5 posts tagged “HDI”

Psychotherapy and PTSD symptoms: Your questions answered

Posted November 1st, 2017 by

Recently, a number of PatientsLikeMe members shared some of the questions they had about psychotherapy and  remission from PTSD symptoms, so we asked Meaghan Zisk, R.N. M.P.H., a nurse and Health Data and Patient Safety Clinical Specialist, to investigate. She took a deep dive into variations of PTSD, psychotherapy types, how they work and resources to help you choose which therapy type is right for you. She also touched on the possibility of remission from PTSD symptoms. Check out what she found…

PTSD vs C-PTSD

  • Complex PTSD (C-PTSD) is a relatively new diagnostic term intended to describe the symptoms associated with prolonged, repeated trauma. Examples of such trauma include long-term child abuse, long-term domestic violence, concentration camps, prisoner of war camps, among others. Individuals with C-PTSD generally have all of the symptoms associated with PTSD. However, individuals with C-PTSD also experience additional symptoms such as difficulty with emotion regulation, feeling worthless or guilty, and interpersonal problems that are not seen as frequently in PTSD.
  • Due to the combination of interpersonal and emotional symptoms with other PTSD symptoms, C-PTSD can be harder to treat and may take longer to recover from than PTSD.
    • The International Society of Traumatic Stress Studies (ISTSS) has published treatment guidelines for C-PTSD that focuses on a 3 step approach:
      • Phase 1 focuses on ensuring the individual’s safety and increasing emotional, social and psychological skills. This phase may involve the use of medications.
      • Phase 2 focuses on processing traumatic memories, reviewing the memories so individuals build an adaptive sense of self and the world.
      • Phase 3 focuses on consolidating treatment gains, using gains to engage more in interpersonal relationships, work and social life, and the community.
  • C-PTSD is not a recognized subtype in the Diagnostic and Statistical Manual of Mental Disorders, 5th edition (DSM-V); however, it is expected to be included as a diagnosis in the International Classification of Diseases, 11th revision (ICD-11), which is due to be finalized in 2018.

Therapies for PTSD

Trauma-focused psychotherapies are typically the most highly recommended treatment for PTSD. Some of the most common trauma-focused psychotherapies are Cognitive Behavior Therapy (CBT), Eye Movement Desensitization and Reprocessing (EMDR) and Prolonged Exposure (PE). These treatments use various techniques intended to help process the trauma.

  • CBT
    • CBT is one of the oldest and most commonly used types of psychotherapy. It focuses on the relationship between thoughts, feelings, and behaviors. CBT often involves controlled exposure to reminders of the trauma or emotions associated with the trauma in order to process and reduce maladaptations. Interested to know what other patients are saying about CBT? Take a look at these evaluations.
  • EMDR
    • EMDR is type of psychotherapy that uses external stimuli along with accessing traumatic memories or thoughts to help the individual process the trauma.
    • Lateral eye movements directed by the psychotherapist are the most common type of external stimulus used, although hand-tapping or audio stimuli have also been used. With lateral eye movements, the therapist might have the individual follow their hand while it moves back and forth across the field of vision.
    • There isn’t agreement about how EMDR works, although research studies have shown it to be effective for PTSD.
      • Some researchers theorize that the focus on an external stimulus while holding a traumatic memory in mind allows for enhanced information processing and the development of new mental pathways to alleviate the distress associated with the memory.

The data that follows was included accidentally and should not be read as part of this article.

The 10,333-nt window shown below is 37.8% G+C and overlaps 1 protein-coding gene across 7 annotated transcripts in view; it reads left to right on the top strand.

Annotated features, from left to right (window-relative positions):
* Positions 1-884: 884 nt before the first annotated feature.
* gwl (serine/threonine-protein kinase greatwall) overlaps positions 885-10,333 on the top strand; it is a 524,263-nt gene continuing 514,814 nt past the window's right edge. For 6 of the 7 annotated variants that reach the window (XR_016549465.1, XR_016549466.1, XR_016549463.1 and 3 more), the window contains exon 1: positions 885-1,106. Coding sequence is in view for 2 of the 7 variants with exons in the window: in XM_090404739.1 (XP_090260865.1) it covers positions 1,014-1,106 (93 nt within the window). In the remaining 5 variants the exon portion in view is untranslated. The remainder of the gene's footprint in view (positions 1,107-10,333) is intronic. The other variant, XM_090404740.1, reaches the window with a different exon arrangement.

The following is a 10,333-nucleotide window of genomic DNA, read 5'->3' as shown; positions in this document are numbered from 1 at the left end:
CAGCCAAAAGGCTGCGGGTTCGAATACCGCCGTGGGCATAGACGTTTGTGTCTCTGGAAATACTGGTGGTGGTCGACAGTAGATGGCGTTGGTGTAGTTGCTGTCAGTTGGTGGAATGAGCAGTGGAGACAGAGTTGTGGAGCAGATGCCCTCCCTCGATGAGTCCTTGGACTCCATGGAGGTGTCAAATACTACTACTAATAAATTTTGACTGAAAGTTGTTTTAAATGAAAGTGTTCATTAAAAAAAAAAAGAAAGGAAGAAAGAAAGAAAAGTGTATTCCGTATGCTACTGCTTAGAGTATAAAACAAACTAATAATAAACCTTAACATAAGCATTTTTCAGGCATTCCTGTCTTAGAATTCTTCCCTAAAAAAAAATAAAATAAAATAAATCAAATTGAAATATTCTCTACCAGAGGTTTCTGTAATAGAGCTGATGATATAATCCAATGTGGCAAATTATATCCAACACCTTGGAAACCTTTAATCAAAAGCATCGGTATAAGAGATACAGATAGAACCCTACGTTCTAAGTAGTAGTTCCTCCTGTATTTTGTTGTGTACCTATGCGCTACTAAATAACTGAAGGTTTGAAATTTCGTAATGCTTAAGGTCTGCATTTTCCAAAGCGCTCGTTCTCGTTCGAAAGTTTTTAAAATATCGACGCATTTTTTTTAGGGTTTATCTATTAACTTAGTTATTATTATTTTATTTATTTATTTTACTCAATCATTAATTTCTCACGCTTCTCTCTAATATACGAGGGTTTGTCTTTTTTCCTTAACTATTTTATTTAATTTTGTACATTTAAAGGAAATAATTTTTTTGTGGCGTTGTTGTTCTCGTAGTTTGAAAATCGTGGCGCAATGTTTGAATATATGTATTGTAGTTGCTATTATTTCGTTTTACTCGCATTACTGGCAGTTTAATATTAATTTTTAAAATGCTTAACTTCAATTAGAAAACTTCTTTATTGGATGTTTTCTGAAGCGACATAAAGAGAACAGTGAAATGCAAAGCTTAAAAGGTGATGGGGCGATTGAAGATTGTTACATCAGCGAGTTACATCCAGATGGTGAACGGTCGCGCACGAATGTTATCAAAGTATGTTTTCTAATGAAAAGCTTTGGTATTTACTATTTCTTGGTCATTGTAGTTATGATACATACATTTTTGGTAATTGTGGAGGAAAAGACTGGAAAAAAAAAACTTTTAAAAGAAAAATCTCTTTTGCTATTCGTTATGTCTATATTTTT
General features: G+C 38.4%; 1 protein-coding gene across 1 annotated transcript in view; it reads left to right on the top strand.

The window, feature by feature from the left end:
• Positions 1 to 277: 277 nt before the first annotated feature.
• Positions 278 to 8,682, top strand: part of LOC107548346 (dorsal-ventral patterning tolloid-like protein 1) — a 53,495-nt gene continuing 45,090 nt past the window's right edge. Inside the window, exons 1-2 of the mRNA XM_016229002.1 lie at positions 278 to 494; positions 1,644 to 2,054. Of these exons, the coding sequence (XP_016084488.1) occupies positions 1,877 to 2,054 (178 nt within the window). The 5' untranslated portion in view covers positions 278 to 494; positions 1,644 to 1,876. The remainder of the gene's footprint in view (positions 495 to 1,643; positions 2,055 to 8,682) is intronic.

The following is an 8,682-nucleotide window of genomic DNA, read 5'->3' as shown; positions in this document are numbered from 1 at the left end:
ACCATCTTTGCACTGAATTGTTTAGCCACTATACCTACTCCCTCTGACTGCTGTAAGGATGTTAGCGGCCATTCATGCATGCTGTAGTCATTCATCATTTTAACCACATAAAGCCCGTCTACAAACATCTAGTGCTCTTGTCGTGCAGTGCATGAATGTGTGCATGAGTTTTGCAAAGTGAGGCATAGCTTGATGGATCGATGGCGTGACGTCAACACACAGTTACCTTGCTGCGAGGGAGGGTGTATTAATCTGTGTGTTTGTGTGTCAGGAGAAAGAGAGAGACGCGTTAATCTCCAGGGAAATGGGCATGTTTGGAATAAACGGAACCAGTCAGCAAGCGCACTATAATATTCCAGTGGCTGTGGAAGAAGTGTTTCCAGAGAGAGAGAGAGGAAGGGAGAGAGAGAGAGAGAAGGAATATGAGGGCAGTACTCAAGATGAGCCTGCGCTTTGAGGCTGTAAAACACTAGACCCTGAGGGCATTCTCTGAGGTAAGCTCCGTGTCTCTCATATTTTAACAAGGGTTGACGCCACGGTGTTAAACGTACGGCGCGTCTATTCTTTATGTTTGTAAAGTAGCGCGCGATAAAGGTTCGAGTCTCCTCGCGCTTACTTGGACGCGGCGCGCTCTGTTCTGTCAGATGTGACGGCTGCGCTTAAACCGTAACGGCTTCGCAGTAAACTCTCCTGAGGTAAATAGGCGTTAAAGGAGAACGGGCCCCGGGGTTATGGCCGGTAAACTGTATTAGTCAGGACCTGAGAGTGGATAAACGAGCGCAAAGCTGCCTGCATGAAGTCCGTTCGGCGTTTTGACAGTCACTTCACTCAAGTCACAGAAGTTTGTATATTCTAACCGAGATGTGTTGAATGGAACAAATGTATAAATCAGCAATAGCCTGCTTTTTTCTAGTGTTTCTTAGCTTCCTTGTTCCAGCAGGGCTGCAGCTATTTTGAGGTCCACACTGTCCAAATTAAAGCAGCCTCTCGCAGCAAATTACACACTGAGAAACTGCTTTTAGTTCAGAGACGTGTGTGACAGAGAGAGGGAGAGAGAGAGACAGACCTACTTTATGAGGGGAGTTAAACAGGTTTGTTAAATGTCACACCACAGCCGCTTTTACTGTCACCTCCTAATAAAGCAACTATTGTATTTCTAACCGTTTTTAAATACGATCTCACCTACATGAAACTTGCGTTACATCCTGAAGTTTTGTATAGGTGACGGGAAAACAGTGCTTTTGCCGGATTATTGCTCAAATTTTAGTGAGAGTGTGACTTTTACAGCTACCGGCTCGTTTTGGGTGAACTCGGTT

• It is also thought to be similar to how the brain process information during REM (rapid eye movement) sleep.
    • Although EMDR has been shown to be more effective than no treatment at all, it has not been shown to be more effective than other trauma-focused therapies like CBT or PE. There are more than sixty evaluations for this treatment on PatientsLikeMe, see what those who have tried it have said.
  • PE
    • Prolonged exposure is a specific type of CBT that teaches individuals to gradually approach trauma-related memories, feelings, and situations. Since exposure can be very anxiety-provoking for patients, the therapist works to ensure the relationship is a safe space for confronting stimuli. Read what PatientsLikeMe members have said about the approach here.

Other types of treatments

  • Electroconvulsive therapy
    • Electroconvulsive therapy (ECT) is a procedure, done under general anesthesia, in which small electric currents are passed through the brain in a controlled setting. The electric currents cause a brief seizure and change the brain chemistry.
    • Immediately following the procedure, some people may feel disoriented or confused for a few hours. In certain cases, people may not remember the events leading up to the procedure.
    • Since the effects on memory are not completely understood, ECT should be considered when other treatments have failed.
    • ECT has primarily been used for severe depression and has not been studied extensively for PTSD. However, some studies have shown it may be helpful for people who have both depression and PTSD.
    • There are 120 evaluations from patients who have tried this treatment on PatientsLikeMe. Read what they said.
  • Biofeedback
    • Over the years, research on biofeedback, which may be neurofeedback, heart rate variability biofeedback, or another type, has been mixed with some studies showing positive results, others being inconclusive, and some showing no benefit. Researchers and clinicians are still pursuing neurofeedback as a treatment option for PTSD and other conditions such as TBI or ADHD.
    • It is thought that neurofeedback may help to stabilize brain activity and improve focus and attention. Since many symptoms of PTSD are related to hyperarousal, stabilizing brain activity may be helpful in reducing symptoms.
    • Insurance coverage for biofeedback treatments would vary depending on the insurer.
    • Patients have offered feedback on how effective this treatment has been for them here.

Choosing therapy